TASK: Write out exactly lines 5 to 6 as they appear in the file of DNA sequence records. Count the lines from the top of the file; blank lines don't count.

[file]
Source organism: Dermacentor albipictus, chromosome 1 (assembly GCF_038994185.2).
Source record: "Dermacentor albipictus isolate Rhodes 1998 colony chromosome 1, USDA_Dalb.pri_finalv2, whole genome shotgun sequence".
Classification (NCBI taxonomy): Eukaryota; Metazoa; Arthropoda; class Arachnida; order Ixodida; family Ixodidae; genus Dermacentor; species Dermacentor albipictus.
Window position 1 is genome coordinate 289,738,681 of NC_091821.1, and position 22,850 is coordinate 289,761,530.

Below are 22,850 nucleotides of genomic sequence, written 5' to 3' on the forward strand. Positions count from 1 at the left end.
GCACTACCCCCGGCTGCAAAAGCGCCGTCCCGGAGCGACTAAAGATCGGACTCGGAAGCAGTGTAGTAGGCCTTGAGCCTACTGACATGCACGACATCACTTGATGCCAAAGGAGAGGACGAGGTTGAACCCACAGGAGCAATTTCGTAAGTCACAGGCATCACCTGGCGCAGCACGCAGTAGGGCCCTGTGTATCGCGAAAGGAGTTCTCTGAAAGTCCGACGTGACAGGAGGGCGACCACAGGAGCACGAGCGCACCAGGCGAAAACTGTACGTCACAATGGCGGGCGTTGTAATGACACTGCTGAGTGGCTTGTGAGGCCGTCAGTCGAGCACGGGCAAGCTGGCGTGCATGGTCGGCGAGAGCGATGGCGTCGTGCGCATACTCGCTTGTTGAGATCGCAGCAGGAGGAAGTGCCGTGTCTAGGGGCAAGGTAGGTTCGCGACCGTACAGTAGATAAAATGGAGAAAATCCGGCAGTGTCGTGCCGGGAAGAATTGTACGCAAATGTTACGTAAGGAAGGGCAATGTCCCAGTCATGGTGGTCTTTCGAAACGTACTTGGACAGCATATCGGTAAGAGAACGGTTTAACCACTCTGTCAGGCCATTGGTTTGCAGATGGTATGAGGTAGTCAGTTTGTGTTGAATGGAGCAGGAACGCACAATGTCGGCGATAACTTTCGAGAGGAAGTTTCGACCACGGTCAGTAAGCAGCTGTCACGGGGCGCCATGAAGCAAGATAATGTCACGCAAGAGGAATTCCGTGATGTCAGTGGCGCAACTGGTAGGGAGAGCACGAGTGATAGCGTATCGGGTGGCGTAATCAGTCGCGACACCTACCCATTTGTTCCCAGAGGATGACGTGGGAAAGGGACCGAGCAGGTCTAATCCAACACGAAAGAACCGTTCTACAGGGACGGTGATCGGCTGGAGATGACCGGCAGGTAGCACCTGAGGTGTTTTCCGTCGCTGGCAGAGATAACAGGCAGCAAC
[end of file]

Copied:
Below are 22,850 nucleotides of genomic sequence, written 5' to 3' on the forward strand. Positions count from 1 at the left end.
GCACTACCCCCGGCTGCAAAAGCGCCGTCCCGGAGCGACTAAAGATCGGACTCGGAAGCAGTGTAGTAGGCCTTGAGCCTACTGACATGCACGACATCACTTGATGCCAAAGGAGAGGACGAGGTTGAACCCACAGGAGCAATTTCGTAAGTCACAGGCATCACCTGGCGCAGCACGCAGTAGGGCCCTGTGTATCGCGAAAGGAGTTCTCTGAAAGTCCGACGTGACAGGAGGGCGACCACAGGAGCACGAGCGCACCAGGCGAAAACTGTACGTCACAATGGCGGGCGTTGTAATGACACTGCTGAGTGGCTTGTGAGGCCGTCAGTCGAGCACGGGCAAGCTGGCGTGCATGGTCGGCGAGAGCGATGGCGTCGTGCGCATACTCGCTTGTTGAGATCGCAGCAGGAGGAAGTGCCGTGTCTAGGGGCAAGGTAGGTTCGCGACCGTACAGTAGATAAAATGGAGAAAATCCGGCAGTGTCGTGCCGGGAAGAATTGTACGCAAATGTTACGTAAGGAAGGGCAATGTCCCAGTCATGGTGGTCTTTCGAAACGTACTTGGACAGCATATCGGTAAGAGAACGGTTTAACCACTCTGTCAGGCCATTGGTTTGCAGATGGTATGAGGTAGTCAGTTTGTGTTGAATGGAGCAGGAACGCACAATGTCGGCGATAACTTTCGAGAGGAAGTTTCGACCACGGTCAGTAAGCAGCTGTCACGGGGCGCCATGAAGCAAGATAATGTCACGCAAGAGGAATTCCGTGATGTCAGTGGCGCAACTGGTAGGGAGAGCACGAGTGATAGCGTATCGGGTGGCGTAATCAGTCGCGACACCTACCCATTTGTTCCCAGAGGATGACGTGGGAAAGGGACCGAGCAGGTCTAATCCAACACGAAAGAACCGTTCTACAGGGACGGTGATCGGCTGGAGATGACCGGCAGGTAGCACCTGAGGTGTTTTCCGTCGCTGGCAGAGATAACAGGCAGCAAC